Booking platforms that have honest dynamic pricing often do charge such a fee. This is because they often don’t receive much or any kickback from the operators whose tickets they sell, and they need to make money in some way.
For Trainline, the booking fee is not straightforward, which is the chief thing that annoys me about the platform. The booking fee may vary according to the route and even the country you’re in while booking. Sometimes there is no fee, and in our tests it can go up to about 3%. It was always less than Omio’s fee in our tests, and is usually cheaper than Rail Europe’s small straightforward flat per-basket booking fee, although the later can be a bit less if you’re making a very large booking all at once.
We’re annoyed about these fees, but Trainline does save a lot of overall travel money due to the other factors mentioned above, and so it’s still generally well worth it. Also, if booking with non-European credit cards, national sites like the SNCF Connect often don’t work at all, and so booking platforms like Trainline end up being the only option.
Smarter Routes with Fewer Changes
Trainline has been in this business for a while (the company used to be Captain Train) and has developed both deep links with the rail systems as well as excellent AI for determining the “best” trip.
It thus, compared to the other search engines we tried, invariably found as short or shorter routes (and sometimes with fewer stops too).
This can end up saving significant time as well as keep you from having long waits in stations.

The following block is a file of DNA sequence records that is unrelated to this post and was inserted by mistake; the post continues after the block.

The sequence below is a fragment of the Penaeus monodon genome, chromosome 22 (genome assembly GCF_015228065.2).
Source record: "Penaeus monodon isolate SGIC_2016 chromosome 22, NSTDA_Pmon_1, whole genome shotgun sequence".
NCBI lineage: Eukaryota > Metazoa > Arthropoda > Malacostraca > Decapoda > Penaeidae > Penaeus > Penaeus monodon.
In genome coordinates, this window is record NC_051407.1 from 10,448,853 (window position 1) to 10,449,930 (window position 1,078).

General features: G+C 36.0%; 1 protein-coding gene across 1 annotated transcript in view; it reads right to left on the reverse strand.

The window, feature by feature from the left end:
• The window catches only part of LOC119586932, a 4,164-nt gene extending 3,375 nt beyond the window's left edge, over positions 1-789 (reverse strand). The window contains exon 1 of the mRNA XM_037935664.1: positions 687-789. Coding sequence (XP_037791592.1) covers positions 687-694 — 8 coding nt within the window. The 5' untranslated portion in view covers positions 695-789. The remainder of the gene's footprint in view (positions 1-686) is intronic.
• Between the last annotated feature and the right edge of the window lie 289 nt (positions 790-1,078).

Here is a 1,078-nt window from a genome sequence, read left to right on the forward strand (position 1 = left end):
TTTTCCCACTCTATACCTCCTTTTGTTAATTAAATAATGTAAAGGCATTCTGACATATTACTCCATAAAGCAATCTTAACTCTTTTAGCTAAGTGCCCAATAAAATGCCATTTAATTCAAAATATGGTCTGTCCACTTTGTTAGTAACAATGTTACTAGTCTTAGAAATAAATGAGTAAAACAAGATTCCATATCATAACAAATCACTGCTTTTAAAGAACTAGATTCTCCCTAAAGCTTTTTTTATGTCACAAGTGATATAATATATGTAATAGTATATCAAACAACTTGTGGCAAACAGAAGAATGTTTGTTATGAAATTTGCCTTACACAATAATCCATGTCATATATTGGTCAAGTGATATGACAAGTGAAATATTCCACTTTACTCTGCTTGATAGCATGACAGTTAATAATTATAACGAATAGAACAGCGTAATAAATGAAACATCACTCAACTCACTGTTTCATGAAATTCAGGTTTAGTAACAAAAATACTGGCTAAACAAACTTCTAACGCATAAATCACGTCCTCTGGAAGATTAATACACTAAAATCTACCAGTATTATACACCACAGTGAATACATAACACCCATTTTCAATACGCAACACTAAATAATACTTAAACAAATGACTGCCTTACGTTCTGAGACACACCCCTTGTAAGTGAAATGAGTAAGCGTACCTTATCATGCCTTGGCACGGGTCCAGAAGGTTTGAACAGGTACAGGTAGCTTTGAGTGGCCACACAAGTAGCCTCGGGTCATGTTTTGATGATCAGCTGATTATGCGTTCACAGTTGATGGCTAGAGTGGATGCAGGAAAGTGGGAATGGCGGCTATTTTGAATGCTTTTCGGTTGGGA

Trainline is also much smarter than Rail Europe, Omio, SaveATrain, and the national companies in terms of pushing up the best route option of the many it suggests, so that it’s immediately visible and you don’t have to wade through a lot of unreasonably long or overpriced options.
Other Features Making Trainline a Top Platform
A Cleaner, More Functional Interface
Trainline’s design is much simpler compared to the clutter in the national train booking websites (or in the case of the Austrian website, being so simple that it’s hard to know at first where to start). And unlike so many private train booking portals, it doesn’t have pop-ups or pop-unders for hotels and the like. Unfortunately, in the last years Trainline has started to show some advertising, but it’s much more limited than the likes of Omio or Rome to Rio.
Also, in our hundreds of searches, we didn’t encounter a single website error or hiccup on Trainline, whereas there were lots of them on the national train operator (Renfe, Trenitalia, and SNCF Connect) sites that made it difficult or impossible to shop there for some tickets. These sites are infamous in their home countries for their poor design and dysfunction.